Curried Chickpea Sambusak

A Classic of the Iraqi Kitchen: Curried Chickpea Sambusak

Imagine an Indian samosa but with meaty ground chickpeas and caramelized onion perfectly seasoned with cumin and curry powder surrounded by a fluffy, crispy dough.

Many Shabbat afternoons of my childhood were spent at the Bondi apartment of my great uncle Nuri and his wife Auntie Tina. We were in Sydney, Australia but we may as well have been in the Middle East. The Hebrew and Iraqit (Judeo-Arabic) that flew across the room, the warmth and endearments, the jokes, laughter and heated backgammon games and the food all spoke to my family’s Middle Eastern origins.

Uncle Nuri was the beloved youngest sibling of my grandmother, Nana Aziza. He grew up in wealth and comfort in El-Azair, where my great grandfather was the keeper of the Tomb of Ezra the Scribe (and helped to supply the British Army when they occupied Southern Iraq after the fall of the Ottoman Empire). Nuri was tall and dignified, with a full sweep of black hair, piercing eyes and a prominent nose. He was deeply religious and one of the kindest men I have had the privilege of knowing. 

As a young man, he married Tina, the eldest of seven daughters from a wealthy family in Basra. Where he was tall and angular, she was short, with soft round features and the happiest, most smiling disposition. They had old fashioned manners and were so respectful and devoted to each other and their family. 

I still remember the food she served. Of course there was T’bit, aromatic stuffed chicken and rice cooked overnight. Lots of salads. Baba Tamar(crispy date cookies) and ka’ak (a savory, flaky cracker in the shape of a ring). Lots of nuts and dried fruits. And the one thing that Auntie Tina made the best — Sambusak bel tawa(chickpea turnovers). 

Imagine an Indian samosa but with meaty ground chickpeas and caramelized onion perfectly seasoned with cumin and curry powder surrounded by a fluffy, crispy dough.

They are just deep fried bites of heaven (and a historical testament to the way Indian spices and recipes impacted the cuisine of Iraq). 

The delicious complexity of the flavors is matched by the many steps involved in making the Sambusak. The chick peas need to be soaked overnight, mashed and seasoned. The onions need to be fried. The dough needs to be kneaded and allowed to rise. The turnovers need to be formed and then fried. A lot of work but kind of justified when the results are this spectacular. Chickpea sambusak are vegan-friendly, full of protein, fiber and antioxidants and just perfect for a snack, as an appetizer or a meal with a salad.  


After many years living in Sydney, Uncle Nuri and Auntie Tina returned to Jerusalem, where he was the beloved Chazan of his synagogue. When he passed away thirteen years ago, Auntie Tina moved to Ramat Gan, so she could be closer to her sisters, her daughter, her granddaughter and her great-grandchildren.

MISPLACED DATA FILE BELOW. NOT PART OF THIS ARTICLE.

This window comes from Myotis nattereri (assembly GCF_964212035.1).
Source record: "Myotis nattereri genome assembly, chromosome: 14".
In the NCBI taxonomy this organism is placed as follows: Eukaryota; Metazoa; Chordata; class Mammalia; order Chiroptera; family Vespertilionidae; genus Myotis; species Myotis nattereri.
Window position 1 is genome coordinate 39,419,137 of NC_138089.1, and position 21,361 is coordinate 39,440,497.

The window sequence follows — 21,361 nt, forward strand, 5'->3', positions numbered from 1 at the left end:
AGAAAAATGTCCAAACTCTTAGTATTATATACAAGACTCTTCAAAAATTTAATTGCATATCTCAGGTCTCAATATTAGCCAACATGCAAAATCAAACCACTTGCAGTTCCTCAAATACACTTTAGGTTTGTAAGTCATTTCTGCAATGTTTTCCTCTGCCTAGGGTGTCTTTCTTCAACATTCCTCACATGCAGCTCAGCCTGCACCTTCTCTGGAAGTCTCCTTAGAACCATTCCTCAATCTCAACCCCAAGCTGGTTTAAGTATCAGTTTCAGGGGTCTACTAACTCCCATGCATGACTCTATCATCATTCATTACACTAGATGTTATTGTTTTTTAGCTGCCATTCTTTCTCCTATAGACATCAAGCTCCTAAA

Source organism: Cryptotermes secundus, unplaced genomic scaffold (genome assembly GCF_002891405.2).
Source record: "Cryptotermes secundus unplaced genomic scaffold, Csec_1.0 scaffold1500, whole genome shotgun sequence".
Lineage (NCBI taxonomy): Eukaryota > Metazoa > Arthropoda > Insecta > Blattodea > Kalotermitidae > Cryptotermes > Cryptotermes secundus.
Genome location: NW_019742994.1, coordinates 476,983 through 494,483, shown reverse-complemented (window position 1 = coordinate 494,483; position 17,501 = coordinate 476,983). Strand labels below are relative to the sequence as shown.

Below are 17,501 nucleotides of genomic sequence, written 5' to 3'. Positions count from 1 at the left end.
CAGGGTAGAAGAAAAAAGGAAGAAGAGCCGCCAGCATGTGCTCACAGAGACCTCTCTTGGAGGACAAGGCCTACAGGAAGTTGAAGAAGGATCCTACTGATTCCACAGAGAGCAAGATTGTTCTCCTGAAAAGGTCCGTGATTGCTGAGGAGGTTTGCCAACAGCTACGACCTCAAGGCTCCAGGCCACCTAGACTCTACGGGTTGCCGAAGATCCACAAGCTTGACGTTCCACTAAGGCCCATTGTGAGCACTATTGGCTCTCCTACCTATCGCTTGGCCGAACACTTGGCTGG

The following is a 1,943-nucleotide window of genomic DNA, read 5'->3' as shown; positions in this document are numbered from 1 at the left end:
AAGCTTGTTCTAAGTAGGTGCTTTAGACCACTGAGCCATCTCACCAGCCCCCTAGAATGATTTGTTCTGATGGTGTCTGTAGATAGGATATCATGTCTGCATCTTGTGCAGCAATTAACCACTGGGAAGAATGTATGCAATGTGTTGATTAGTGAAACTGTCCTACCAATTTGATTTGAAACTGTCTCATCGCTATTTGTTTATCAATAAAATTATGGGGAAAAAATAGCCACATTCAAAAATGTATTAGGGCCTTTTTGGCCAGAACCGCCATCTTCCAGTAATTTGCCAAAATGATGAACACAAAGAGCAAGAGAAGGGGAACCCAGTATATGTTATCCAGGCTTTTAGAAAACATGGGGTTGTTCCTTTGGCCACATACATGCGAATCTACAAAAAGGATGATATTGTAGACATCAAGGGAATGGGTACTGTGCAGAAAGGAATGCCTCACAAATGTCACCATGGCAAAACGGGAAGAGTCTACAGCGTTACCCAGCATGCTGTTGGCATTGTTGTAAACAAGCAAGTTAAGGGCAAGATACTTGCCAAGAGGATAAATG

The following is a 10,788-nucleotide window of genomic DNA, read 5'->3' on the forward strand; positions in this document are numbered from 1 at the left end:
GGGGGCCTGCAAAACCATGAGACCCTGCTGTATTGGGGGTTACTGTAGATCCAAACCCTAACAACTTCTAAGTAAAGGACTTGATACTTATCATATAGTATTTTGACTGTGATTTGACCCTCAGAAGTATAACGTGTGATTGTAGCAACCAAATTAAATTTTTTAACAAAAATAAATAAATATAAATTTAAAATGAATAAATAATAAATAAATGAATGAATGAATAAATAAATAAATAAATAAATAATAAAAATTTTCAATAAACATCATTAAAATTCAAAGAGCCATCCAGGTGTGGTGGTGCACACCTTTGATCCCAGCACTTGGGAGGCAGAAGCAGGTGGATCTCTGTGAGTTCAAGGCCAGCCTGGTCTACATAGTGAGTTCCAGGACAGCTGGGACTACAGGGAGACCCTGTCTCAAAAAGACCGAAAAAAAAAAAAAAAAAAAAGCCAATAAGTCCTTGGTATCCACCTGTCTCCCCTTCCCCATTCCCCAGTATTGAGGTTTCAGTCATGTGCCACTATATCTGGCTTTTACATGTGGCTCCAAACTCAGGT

Every time I visit Israel, my children and I spend an afternoon with Auntie Tina. She is still as sweet and smiling and full of blessings and endearments. By some miracle, her amazing Sambusak bel tawa still appears on the table, creating memories for the next generation. — Sharon

Chickpea Sambusak Recipe


1lb dried chickpeas

4 tablespoons olive oil

4 onions, finely diced

1 1/2 tablespoon curry powder

2 teaspoons ground cumin 

Salt and pepper

Wash the chickpeas and soak overnight in lightly salted water.

Place chickpeas and soaking water in a large saucepan. Cover with more water and bring to a boil. 

Reduce heat to medium and simmer half covered for an hour or until chickpeas are soft. 

Drain and reserve the water for the dough. 

Mash the chickpeas and set aside. 

In a large saucepan, heat the oil and sauté the onions until golden. Reduce the heat to low and add the mashed chickpeas.

Add curry powder, cumin, salt and pepper and mix well.


1 1/2 cups of unbleached all-purpose flour

1 teaspoon baking powder

1 teaspoon salt 

2 tablespoons olive oil

About 1 cup warm chickpea water

Oil for frying 

Mix together the flour, baking powder, salt and olive oil, then slowly add the chickpea water until the dough begins to bind and is stretchy. 

Cover the bowl and let the dough rest for 30 minutes. 

Roll out a small quantity of dough to 1/4-inch thickness. Using a 4-inch cookie cutter or glass, cut the dough into circles. 

Stuff each circle with one tablespoon of the chickpea mixture.

Dab water along one half of the circle and bring the other half over and close edge firmly to form a half moon shape. 

Repeat until you have used all the dough. 

In a large frying pan, warm oil over medium heat and add a few sambusak, leaving space for them to puff and expand. 

Fry until crisp and golden. 

Serve hot. 

Makes 36 turnovers  

Sharon Gomperts and Rachel Emquies Sheff have been friends since high school. The Sephardic Spice Girls project has grown from their collaboration on events for the Sephardic Educational Center in Jerusalem. Follow them on Instagram @sephardicspicegirls and on Facebook at Sephardic Spice SEC Food.

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